(a) … a transfer is effected in accordance with paragraph (c) below when the Agent executes an otherwise duly completed Transfer Certificate delivered to it by the Existing Lender and the New Lender. The Agent shall, subject to paragraph (b) below, as soon as reasonably practicable after receipt by it of a duly completed Transfer Certificate appearing on its face to comply with the terms of this agreement, execute that Transfer Certificate.

(b) The Agent shall only be obliged to execute a Transfer Certificate … once it is satisfied it has complied with all necessary “know your customer” or similar other checks under all applicable laws and regulations in relation to the transfer to such New Lender

(c) On the Transfer Date:

(iv) the New Lender shall become a Party as a “Lender”.


The Agreement provided for a form of transfer certificate and the “Transfer Date” was defined as the later of the proposed transfer date specified in the transfer certificate and the date on which the Agent executed the transfer certificate.


On 22 nd September 2008 Standard Chartered Bank (the parent company of SCB (HK)) offered Habibsons Bank (“Habibsons”) a share in the Indover loan. In the event Habibsons agreed to purchase US$2 million of the loan and a trade confirmation form and transfer certificate were created for that purpose. They provided for a settlement date and Transfer Date of 8 th October 2008. However, someone at Standard Chartered Bank realised that the trade should have been carried out by SCB (HK) as the party to the Facility Agreement. As a result on 6 th October a new trade confirmation form in the name of SCB (HK) was sent to Habibsons by e-mail. The trade confirmation form recorded a transaction on the terms of the Loan Market Association Standard Terms and Conditions for Par Trade Transactions (“the LMA Conditions”). Habibsons signed the documents and returned them by fax to an address in Hong Kong, as requested. It seems likely that they were not received until some time on 7 th October local time. Both the new trade confirmation and the transfer certificate provided for a settlement date of 16 th October; there was also an alteration to the settlement price to take account of the later date.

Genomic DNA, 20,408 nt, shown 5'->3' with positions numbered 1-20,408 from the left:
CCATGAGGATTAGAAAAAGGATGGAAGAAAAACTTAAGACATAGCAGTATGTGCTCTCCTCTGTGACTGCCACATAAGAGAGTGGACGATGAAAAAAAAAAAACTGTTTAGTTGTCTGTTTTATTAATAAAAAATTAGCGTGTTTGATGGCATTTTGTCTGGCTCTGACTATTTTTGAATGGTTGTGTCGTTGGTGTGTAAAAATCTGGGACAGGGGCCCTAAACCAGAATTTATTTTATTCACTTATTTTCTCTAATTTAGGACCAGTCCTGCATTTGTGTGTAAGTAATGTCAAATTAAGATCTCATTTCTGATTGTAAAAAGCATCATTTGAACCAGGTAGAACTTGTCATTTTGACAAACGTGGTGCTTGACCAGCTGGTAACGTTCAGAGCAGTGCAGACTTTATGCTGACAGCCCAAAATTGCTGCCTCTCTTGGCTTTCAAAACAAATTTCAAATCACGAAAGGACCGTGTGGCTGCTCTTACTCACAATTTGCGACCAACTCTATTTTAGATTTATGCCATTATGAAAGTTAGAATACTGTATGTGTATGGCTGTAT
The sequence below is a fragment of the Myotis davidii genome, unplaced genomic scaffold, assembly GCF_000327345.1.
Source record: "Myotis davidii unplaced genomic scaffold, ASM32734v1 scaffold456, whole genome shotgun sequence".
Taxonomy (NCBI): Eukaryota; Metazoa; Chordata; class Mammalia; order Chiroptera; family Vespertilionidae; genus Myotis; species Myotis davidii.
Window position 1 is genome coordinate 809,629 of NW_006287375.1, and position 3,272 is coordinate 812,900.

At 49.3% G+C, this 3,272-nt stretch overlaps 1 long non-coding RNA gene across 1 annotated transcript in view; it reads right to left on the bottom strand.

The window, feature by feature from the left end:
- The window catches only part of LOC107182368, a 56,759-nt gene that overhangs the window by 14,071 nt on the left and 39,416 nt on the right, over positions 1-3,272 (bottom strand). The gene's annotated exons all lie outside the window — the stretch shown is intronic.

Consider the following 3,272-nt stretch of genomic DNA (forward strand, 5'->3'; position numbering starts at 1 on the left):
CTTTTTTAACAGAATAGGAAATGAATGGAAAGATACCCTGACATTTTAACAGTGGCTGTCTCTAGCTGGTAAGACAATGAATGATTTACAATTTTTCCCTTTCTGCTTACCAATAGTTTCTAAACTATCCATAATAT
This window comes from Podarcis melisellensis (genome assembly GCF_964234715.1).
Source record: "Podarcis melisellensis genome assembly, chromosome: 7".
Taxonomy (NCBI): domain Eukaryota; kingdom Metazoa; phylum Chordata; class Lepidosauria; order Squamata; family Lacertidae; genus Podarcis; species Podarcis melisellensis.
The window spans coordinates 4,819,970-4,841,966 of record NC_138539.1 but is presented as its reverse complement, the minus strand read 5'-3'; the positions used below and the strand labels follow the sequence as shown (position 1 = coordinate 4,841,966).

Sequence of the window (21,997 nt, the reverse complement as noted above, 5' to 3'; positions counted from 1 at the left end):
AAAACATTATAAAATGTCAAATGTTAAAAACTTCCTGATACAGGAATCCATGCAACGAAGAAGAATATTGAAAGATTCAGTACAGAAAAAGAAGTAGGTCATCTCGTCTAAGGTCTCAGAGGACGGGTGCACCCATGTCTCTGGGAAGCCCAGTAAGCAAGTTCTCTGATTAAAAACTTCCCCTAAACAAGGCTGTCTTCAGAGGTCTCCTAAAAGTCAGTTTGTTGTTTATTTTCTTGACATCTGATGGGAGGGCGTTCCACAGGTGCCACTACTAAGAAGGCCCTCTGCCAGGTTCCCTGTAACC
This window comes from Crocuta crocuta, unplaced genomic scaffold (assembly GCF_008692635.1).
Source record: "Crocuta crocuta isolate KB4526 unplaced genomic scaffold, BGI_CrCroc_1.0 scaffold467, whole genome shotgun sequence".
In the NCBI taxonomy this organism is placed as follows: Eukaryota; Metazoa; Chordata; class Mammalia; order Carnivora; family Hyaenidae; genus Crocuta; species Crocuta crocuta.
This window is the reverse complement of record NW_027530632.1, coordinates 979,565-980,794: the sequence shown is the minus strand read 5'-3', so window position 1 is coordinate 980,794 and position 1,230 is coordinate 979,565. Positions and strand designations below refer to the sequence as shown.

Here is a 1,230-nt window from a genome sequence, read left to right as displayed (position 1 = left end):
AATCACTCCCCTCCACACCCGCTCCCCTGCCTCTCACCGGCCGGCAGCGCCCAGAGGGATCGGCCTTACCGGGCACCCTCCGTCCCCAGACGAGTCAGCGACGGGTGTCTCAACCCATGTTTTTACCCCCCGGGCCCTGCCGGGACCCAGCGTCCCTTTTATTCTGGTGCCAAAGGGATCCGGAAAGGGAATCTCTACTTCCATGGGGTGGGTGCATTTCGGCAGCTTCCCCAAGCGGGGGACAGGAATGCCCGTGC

At 10.20 pm on 6 th October 2008 the District Court of Amsterdam made an administration order in respect of Indover under which it declared that it was subject to the provisions of certain emergency regulations made under the Dutch Financial Supervision Act. One effect of those regulations was to put administrators appointed by the court in charge of the bank's affairs. The order took effect immediately on being pronounced. Indover was insolvent and has been unable to meet its obligations, including its obligations under the Facility Agreement.


On 8 th October SCB (HK) tried to persuade Habibsons to bring forward the settlement date to 10 th October, but Habibsons declined to do so. However, later that day Habibsons received from BL in connection with a request for signature authorisation a copy of a transfer certificate bearing a settlement date of 10 th October. Someone at SCB (HK) had apparently copied or re-printed the transfer certificate bearing the signature of Habibsons and had altered it using correction fluid before sending it to BL.